The woman suspected of stealing a baby from Kenyatta National Hospital on Sunday planned to sell the infant for Sh7,000.
In an exclusive interview with the Nation Tuesday, 29-year-old Edinah Kemunto, who had initially given her name as Faith Kwamboka, said she already had a customer, whom she only named as Jennifer.
She said she was handed the baby by a cousin of the infant’s father at the hospital but was later “tricked” by Jennifer to escape with the baby to the Kawangware neighbourhood of Nairobi.
Jennifer, she added, is her friend.
Her confession opened the lid on a secretive, well-oiled baby-trading underworld coordinated from the corridors of Kenya’s maternity wards.
Many parents have lost their new-borns this way and, often, the suspects are never apprehended.
This theft, curiously, also happened right under the collective nose of Kenyatta National Hospital’s recently beefed-up security, which faced public fire last month over allegations of sexual harassment of mothers within the facility.
The boy was stolen as his parents were being attended to by doctors. His twin sister remained at the hospital, and on Monday the father confided to us that he had kept his wife in the dark over the matter as he feared the trauma could cause her post-birth complications.
Ms Kemunto confessed that she escaped with the baby as instructed by Jennifer, the woman captured on CCTV cameras walking out of the hospital with the baby in her arms.
“I had gone to the hospital for a check-up because I developed complications after giving birth to my baby, who died in February last year,” Ms Kemunto said.
The greengrocer from Kigawi in Keroka, Kisii County, said she handed the baby to Jennifer outside the hospital and that, from there, they headed to Jennifer’s house in the Kongo area of Kawangware.
“After I returned to my house, I realised that I had done a mistake and I went back to Jennifer’s house to try and convince her that we should return the baby,” she told the Nation.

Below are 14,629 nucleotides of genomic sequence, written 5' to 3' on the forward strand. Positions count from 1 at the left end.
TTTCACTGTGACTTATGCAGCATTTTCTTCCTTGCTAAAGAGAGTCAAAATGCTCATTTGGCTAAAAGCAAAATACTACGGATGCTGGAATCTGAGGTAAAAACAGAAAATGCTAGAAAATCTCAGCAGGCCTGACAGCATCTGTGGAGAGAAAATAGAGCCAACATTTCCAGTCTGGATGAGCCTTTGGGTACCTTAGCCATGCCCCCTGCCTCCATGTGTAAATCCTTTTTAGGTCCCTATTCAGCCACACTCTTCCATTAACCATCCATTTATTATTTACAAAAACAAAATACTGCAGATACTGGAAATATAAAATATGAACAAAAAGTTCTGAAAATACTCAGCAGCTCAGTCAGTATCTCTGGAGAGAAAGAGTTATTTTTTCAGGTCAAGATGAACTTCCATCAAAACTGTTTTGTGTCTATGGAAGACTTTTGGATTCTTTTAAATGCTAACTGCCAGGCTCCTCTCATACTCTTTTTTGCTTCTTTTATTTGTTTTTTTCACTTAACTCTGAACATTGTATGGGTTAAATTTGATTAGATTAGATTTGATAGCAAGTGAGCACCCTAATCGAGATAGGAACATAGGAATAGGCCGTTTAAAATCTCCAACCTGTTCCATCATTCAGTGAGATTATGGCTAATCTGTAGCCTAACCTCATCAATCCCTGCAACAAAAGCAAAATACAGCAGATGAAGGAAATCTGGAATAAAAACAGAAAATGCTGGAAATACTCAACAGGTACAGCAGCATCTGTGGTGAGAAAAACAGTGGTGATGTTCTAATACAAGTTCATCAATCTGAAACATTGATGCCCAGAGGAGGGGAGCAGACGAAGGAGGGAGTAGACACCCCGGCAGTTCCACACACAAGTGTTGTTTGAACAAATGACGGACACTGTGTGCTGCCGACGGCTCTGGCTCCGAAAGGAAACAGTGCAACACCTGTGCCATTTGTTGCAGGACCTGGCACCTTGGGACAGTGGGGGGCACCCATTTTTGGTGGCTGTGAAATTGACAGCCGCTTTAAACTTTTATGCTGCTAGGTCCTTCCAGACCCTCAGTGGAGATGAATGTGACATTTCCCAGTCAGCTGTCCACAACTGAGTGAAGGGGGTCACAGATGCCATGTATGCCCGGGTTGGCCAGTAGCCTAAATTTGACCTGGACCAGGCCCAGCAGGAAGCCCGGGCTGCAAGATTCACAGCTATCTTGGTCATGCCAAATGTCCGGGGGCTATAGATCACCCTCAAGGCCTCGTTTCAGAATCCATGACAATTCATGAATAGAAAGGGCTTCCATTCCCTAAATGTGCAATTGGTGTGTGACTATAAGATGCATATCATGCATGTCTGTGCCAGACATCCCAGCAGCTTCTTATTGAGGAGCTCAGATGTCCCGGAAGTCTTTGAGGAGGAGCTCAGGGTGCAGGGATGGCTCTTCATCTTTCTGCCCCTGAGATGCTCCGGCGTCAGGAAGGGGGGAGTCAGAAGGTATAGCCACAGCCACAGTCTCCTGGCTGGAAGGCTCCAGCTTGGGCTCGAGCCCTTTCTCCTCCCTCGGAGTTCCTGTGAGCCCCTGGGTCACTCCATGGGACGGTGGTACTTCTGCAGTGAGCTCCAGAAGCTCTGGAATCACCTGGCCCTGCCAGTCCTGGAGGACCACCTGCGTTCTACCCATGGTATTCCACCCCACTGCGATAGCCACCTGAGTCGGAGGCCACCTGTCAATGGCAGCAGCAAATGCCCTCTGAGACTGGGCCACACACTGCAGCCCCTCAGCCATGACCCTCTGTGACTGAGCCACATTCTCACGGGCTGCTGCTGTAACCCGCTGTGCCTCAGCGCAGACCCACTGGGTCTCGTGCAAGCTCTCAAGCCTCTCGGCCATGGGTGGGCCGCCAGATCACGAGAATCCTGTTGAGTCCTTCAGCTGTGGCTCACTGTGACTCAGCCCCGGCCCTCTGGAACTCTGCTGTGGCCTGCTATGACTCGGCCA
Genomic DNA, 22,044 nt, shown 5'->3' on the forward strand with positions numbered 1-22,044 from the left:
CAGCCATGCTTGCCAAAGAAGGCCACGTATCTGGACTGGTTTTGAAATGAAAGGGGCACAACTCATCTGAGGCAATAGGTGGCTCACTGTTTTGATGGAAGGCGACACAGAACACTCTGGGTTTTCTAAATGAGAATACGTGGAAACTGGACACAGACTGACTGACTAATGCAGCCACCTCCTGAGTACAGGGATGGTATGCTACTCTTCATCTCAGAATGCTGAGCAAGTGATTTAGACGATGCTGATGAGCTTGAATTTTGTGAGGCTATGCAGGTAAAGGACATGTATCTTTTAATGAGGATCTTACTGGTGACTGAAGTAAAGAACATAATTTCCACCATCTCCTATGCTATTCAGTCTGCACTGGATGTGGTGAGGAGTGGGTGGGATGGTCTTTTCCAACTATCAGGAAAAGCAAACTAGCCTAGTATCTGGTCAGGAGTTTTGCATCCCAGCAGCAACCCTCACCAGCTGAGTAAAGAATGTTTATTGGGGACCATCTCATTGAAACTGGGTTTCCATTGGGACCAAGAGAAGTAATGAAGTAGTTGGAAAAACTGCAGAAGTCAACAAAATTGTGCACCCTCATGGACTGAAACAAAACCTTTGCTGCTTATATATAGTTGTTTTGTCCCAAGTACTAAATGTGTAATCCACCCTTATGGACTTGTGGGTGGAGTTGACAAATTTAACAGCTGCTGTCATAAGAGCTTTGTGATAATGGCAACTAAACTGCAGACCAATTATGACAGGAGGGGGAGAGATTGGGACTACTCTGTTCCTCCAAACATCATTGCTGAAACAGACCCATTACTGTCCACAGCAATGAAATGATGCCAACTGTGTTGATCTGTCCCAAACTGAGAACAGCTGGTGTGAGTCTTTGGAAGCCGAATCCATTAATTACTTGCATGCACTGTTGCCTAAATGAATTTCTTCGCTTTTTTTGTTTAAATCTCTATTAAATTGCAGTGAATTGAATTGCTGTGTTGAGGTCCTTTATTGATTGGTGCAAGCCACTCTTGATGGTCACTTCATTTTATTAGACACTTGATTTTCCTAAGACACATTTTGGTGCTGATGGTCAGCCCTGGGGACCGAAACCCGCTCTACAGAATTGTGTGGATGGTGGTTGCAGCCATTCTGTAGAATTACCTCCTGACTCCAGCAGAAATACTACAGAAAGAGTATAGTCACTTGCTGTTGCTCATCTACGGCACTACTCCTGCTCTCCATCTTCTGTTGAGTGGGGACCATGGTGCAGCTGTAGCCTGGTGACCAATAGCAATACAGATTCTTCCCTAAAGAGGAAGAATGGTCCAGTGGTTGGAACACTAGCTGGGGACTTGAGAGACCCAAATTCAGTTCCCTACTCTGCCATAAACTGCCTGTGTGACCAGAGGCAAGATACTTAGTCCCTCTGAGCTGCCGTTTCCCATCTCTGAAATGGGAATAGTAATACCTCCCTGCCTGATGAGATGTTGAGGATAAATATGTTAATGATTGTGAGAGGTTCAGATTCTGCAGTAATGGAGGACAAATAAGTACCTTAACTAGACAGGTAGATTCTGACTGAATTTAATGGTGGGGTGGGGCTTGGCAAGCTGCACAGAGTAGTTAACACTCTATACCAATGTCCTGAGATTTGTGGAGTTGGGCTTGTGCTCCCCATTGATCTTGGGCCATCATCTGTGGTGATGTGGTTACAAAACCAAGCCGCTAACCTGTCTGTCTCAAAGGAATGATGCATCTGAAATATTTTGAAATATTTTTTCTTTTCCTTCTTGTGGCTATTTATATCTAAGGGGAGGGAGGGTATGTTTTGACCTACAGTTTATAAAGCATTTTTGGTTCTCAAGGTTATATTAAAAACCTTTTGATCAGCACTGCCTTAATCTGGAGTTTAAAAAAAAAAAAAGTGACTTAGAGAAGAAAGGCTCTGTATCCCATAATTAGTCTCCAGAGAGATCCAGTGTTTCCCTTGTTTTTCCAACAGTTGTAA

“I told her that, even though we had agreed that she was going to pay me, I was not happy about what we had done.”
TAKE BABY BACK
On Monday, Ms Kemunto asked Jennifer to let her take the baby back to KNH Tuesday morning as the infant had been surviving on infant formula, she said.
“But this (Tuesday) morning, as I was washing the baby, police came to my house and arrested me. I have tried calling Jennifer several times but her phone is off,” Ms Kemunto said.
Police from Kilimani Police Station, led by the Divisional Criminal Investigations Officer Phyllis Kanina, arrested Kemunto at her house and took her to the police station, where she was last evening being processed for arraignment.
Ms Kanina said police received a tip-off from a caller from Kawangware who said he had spotted the baby at the woman’s house.
“We mobilised police officers and moved to the house, where we found her. The baby was sleeping on the couch,” Ms Kanina said.
At the hospital, the baby’s parents, Mr Job Ouko and Ms Jane Kerubo, were elated after their baby was found.
“I had just finished an interview with a local TV station when a woman called me saying she had seen the interview and wanted to confidentially alert me of a neighbour who had recently returned home with a baby in suspicious circumstances,” said Mr Ouko.
Mr Ouko said after the call he was escorted by a friend to Kawangware chief’s camp, from where they proceeded to Ms Kemunto’s house.
Members of the public thronged the chief’s camp, baying for the suspect’s blood, but police officers dispersed them before driving off with the suspect.
“I’m overwhelmed with joy,” said Mr Ouko.
“This is a nightmare that has finally come to an end.”
The management of KNH refused to allow us to interview the mother, saying she and her baby were under medical observation.